But if we look across Europe around this time, lap dogs and house dogs were being written about more than ever before. And — allegedly — they were picking up the pen themselves… they sent letters, not infrequently in French. Frederick the Great's princessly whippet replied to a little spaniel who solicited her affections. The flirtatious Madame Roccoco sent a note to the 6th Duke of Devonshire's Mr Bony… And dogs took on leading roles in popular literature of the age, too.

Dr Seán Williams from University of Sheffield is curious about these scraps of cultural history. They tell us as much about humans, our ideals and fears, as they do about man's best friend. Seán visits the archives at Chatsworth, digs up readings from Germany, and talks to historian Ingrid Tague, an expert on pets in the eighteenth century. In that period, ideas of innate goodness and trained, proper sociability — the best version of humanity in a civilised world — were projected onto little dogs. But lapdogs in particular also characterised modern society's ills, sent up in satire to show the worst sides of their human owners.

Creative dogs that voice such cultural aspirations and anxieties are also common today. Though they're more likely to be found on social media than as epistles penned by paws. So Seán visits a dog café where there are pugs a plenty — a little dog that has been in Britain since the royal court of William and Mary, and a breed mocked by none other than Jane Austen... He meets 21st canine characters, to get their own opinions, as well as those of their two-legged friends.

Who knew the fluffy, furry lap dog had such depths!

Sir Isaac Newton And The Philosopher's Stone20190630Dafydd Mills Daniel investigates Sir Isaac Newton's more obscure studies in alchemy, hoping to find out what they can tell us about modern notions of religion, science and reason.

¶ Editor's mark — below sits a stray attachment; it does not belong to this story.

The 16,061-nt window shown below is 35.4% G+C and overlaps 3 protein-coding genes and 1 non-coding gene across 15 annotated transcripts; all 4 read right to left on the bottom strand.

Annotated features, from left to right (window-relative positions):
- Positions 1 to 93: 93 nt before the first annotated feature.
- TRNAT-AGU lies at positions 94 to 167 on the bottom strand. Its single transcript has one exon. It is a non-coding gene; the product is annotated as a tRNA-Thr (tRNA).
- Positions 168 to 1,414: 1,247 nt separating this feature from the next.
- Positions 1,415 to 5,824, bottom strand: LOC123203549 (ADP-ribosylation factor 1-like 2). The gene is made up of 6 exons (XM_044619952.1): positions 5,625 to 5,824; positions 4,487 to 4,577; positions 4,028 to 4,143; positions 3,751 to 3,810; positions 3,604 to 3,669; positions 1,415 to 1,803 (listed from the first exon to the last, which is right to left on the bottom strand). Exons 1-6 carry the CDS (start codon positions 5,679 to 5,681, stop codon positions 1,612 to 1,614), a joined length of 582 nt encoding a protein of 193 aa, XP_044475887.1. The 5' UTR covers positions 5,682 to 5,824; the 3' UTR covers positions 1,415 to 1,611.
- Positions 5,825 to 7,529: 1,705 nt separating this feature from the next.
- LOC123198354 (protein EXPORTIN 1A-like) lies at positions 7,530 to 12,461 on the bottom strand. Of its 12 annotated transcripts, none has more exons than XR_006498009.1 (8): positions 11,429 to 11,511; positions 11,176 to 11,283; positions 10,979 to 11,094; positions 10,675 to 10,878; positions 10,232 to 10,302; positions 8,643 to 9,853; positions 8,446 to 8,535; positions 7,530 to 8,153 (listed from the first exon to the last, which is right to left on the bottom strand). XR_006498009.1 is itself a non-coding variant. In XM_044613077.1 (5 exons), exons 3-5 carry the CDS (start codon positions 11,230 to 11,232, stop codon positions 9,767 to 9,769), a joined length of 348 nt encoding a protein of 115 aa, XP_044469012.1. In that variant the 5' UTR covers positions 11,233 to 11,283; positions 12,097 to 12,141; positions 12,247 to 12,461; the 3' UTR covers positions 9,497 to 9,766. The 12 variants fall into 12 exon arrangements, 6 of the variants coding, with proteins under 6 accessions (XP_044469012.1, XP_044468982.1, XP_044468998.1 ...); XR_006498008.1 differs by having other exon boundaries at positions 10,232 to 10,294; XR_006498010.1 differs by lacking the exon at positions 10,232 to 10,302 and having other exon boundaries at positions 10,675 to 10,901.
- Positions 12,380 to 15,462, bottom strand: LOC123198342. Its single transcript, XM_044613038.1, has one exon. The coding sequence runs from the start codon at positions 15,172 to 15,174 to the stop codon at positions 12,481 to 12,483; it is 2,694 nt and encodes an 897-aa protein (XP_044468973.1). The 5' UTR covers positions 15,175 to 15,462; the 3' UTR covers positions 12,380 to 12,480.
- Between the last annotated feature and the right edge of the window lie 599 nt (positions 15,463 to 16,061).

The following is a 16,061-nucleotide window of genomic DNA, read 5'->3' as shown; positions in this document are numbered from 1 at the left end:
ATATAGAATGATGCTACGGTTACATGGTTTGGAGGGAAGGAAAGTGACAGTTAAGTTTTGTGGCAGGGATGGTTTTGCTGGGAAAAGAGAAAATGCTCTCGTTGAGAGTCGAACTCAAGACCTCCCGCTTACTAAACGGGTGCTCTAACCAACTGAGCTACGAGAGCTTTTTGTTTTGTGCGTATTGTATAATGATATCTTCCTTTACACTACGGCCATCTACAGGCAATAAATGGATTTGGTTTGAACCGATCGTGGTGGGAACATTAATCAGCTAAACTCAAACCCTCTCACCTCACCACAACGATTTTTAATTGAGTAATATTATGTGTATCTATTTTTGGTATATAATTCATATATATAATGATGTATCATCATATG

Famous falling apple victim Sir Isaac Newton is known for his formation of the theories of gravity, calculus and motion. Yet while we celebrate Newton's scientific achievements to this day, other areas of his studies remain almost entirely unheard of; his theology, which was spurred on by his devout christian beliefs and his research into the occult world of Alchemy.

Much of Newton's writing details his search for the Philosopher's Stone, a rock made of the material God used to create the Universe. Theologian and former Religious Education teacher Dafydd Mills Daniel goes on a trail to discover what Newton the Alchemist can tell us about our world today. Is the way that Newton blurred the boundaries of faith, science and magic irrelevant in our modern, secular age? Or does his legacy live on?

Dafydd goes in search of answers from pagans, theoretical physicists and even the great natural philosopher himself.

Presented by Dafydd Mills Daniel and Produced by Sam Peach, with readings by Chris Pavlo.

Dafydd Mills Daniel investigates Newton's obscure studies of Alchemy for today's world.

Short feature from one of the 2019 BBC New Generation Thinkers.